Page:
As we have stated below (Q. 7) the Committee should be consulted on the appointment of its Chair and other members and the Commission should be accountable to the Committee for its work.

  Where appropriate we have also referred to this relation elsewhere in this submission.

  3.  What order of priority would you arrange the functions of such a Commission?

  Liberty believes that the key functions of a Commission should be to:

    —  foster a culture of rights and to promote public awareness and acceptance of human rights principles and standards;

    —  assist Government, public and private bodies to comply with human rights standards and to promote best practice;

    —  undertake formal inquiries into public authorities which may be failing in their duty to uphold human rights;

    —  enforce human rights standards strategically by initiating legal proceedings, seeking to intervene in court proceedings taken by others and to provide support for test cases;

    —  assist Parliament and the Human Rights Committee to scrutinise legislation and policy to protect human rights;

    —  help individuals to find appropriate sources of help when their rights have been infringed and to encourage the public sector, the advice sector, lawyers and others to provide that help;

    —  provide expert advice to those helping those individuals who rights have been infringed;

    —  contribute internationally to the development of better standards of human rights protection.

  Liberty believes that all of these functions should be a priority for the Commission. Whilst we have tried to put them in order of priority such an approach is, to some extent, artificial.

  If you think that a Commission should examine a range of issues, to which issue or issues do you think that the Commission should given priority?

  Even if legislation to set up a Commission were introduced in this session of Parliament, a Commission would not be functioning for another year. Liberty believes that it would not be sensible for us to speculate on what issues might be a priority at that time. However examples of key issues which are apparent now are set out in Liberty's submission to the United Nations Human Rights Committee (enclosed).

  4.  If a Human Rights Commission were to be established, should there be a single body with a jurisdiction extending to all parts of the United Kingdom, or separate bodies for England, Scotland, Wales and Northern Ireland, or both a United Kingdom body and bodies with territorial responsibilities? (The Northern Ireland Human Rights Commission must continue to exist, as this is one of the requirements of the United Kingdom's agreement with Ireland about the future of Northern Ireland.)

  The legal systems in the different jurisdictions of the United Kingdom are different, as are the cultures and the approaches taken to human rights. The Northern Ireland Commission plays a key role within the Good Friday Agreement and its role must be preserved. It is likely that if the Scottish Executive decides to set up a Commission, the Parliament and others (including our sister organisation the Scottish Human Rights Centre (will wish to have its own Commission for Scotland. Liberty believes that such decisions should be respected.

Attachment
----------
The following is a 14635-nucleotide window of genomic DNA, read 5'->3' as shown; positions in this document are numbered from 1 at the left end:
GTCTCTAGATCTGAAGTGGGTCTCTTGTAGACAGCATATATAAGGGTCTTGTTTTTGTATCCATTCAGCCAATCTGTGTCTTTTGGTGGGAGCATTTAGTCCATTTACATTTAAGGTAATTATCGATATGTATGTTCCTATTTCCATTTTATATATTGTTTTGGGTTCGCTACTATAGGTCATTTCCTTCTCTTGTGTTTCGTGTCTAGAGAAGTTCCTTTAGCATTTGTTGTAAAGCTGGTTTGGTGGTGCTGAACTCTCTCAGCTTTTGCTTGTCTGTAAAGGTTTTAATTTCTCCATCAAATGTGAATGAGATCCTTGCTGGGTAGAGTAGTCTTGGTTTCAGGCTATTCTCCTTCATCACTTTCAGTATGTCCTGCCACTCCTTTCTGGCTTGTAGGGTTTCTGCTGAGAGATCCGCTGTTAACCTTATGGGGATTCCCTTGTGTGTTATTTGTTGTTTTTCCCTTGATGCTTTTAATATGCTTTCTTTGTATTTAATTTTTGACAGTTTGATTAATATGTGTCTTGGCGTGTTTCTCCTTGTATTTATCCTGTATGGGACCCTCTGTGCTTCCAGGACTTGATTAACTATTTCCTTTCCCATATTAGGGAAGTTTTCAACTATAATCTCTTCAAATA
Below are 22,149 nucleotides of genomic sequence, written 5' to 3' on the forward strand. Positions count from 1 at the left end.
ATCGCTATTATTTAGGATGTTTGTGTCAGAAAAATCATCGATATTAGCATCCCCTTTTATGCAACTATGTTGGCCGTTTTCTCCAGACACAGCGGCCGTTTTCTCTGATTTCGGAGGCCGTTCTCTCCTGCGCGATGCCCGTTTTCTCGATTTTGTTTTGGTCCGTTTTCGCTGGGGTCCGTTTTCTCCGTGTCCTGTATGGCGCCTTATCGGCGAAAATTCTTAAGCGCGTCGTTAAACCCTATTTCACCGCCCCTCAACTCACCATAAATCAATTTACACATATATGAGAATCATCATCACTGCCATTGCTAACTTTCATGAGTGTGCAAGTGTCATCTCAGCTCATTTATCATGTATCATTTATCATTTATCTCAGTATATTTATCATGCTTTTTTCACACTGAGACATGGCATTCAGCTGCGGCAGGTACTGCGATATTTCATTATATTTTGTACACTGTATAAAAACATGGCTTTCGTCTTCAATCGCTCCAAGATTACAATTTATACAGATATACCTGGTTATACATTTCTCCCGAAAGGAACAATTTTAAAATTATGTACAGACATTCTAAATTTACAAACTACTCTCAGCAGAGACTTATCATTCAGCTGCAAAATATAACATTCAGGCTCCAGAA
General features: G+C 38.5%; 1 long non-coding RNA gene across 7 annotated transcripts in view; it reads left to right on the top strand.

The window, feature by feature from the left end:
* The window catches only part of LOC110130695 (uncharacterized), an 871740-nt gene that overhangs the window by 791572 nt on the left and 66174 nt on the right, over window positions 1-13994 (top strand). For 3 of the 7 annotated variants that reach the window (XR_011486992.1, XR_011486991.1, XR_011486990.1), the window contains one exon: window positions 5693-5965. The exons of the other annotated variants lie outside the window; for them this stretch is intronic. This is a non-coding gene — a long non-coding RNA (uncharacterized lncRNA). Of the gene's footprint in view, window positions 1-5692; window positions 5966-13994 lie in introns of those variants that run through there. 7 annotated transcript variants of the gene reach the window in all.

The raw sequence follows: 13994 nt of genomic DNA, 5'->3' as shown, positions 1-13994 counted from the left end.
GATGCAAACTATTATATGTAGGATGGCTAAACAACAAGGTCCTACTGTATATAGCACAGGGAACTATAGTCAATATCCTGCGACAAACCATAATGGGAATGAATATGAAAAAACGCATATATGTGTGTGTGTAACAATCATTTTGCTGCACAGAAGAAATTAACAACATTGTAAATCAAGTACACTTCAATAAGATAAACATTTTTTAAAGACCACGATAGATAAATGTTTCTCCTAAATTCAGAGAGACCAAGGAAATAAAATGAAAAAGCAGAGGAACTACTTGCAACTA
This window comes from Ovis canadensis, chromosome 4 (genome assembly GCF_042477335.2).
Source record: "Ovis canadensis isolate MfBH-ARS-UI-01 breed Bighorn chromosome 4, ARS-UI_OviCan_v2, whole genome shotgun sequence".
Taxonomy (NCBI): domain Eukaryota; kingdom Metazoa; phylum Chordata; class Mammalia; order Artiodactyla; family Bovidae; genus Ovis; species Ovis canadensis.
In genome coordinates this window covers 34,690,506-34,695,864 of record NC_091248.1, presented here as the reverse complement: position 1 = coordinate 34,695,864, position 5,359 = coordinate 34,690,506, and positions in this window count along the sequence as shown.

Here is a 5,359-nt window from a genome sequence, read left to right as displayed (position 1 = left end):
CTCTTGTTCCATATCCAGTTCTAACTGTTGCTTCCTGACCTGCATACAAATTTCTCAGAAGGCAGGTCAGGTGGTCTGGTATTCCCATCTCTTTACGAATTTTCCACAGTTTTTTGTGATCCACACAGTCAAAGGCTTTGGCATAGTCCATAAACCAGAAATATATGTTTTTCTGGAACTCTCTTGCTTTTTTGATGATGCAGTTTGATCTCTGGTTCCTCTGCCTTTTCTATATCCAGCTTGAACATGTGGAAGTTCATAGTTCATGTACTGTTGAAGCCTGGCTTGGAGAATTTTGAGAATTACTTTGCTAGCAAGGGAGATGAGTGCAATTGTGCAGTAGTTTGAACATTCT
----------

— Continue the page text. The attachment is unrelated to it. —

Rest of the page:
There remains a question about the need for a separate Commission for Wales. The law in Wales is the same as that in England. The role of the Welsh Assembly is important but its restricted nature makes it less likely that it will be centrally concerned with human rights (particularly civil and political rights). It may be that the need to a special body for Wales is justified and Liberty looks forward to considering the evidence from others on this. If there were a Commission for England and Wales it would of course require expertise from Wales and about Wales. We would suggest that at the very least one Commissioner should have responsibility for Wales and the Commission would have to ensure that its services were accessible in Welsh. Perhaps the Welsh Commissioner should have responsibility for supervising a Welsh branch office if a separate Welsh Commission is not established.

  Liberty is not sure whether or not this is the right stage to create a UK wide Commission. Perhaps instead less formal systems for co-ordination of the work of the three Commissions should be created instead. If this approach was adopted, each Commission would have the necessary powers to co-ordinate their work and, where appropriate, for each body to have the power to act for all and/or to provide any necessary expertise to the other two bodies. This would allow the different Commissions to develop in different ways but to ensure that any expertise was shared and that the different bodies could provide co-ordination in different areas.

  We think that providing each Commission has the necessary powers to work with and for the others it might not be necessary to create a formal federal structure immediately. There should be however a duty on each Commission to co-ordinate its work with the work of the others and to share services and expertise. A formal federal structure may be necessary in the future and might very well develop out of the work of the Commissions in practice.

  There is a need for a UK wide Commission or a formal federal structure in the longer term but it may be that the development of such structures should be based on the needs identified once the national bodies are in place.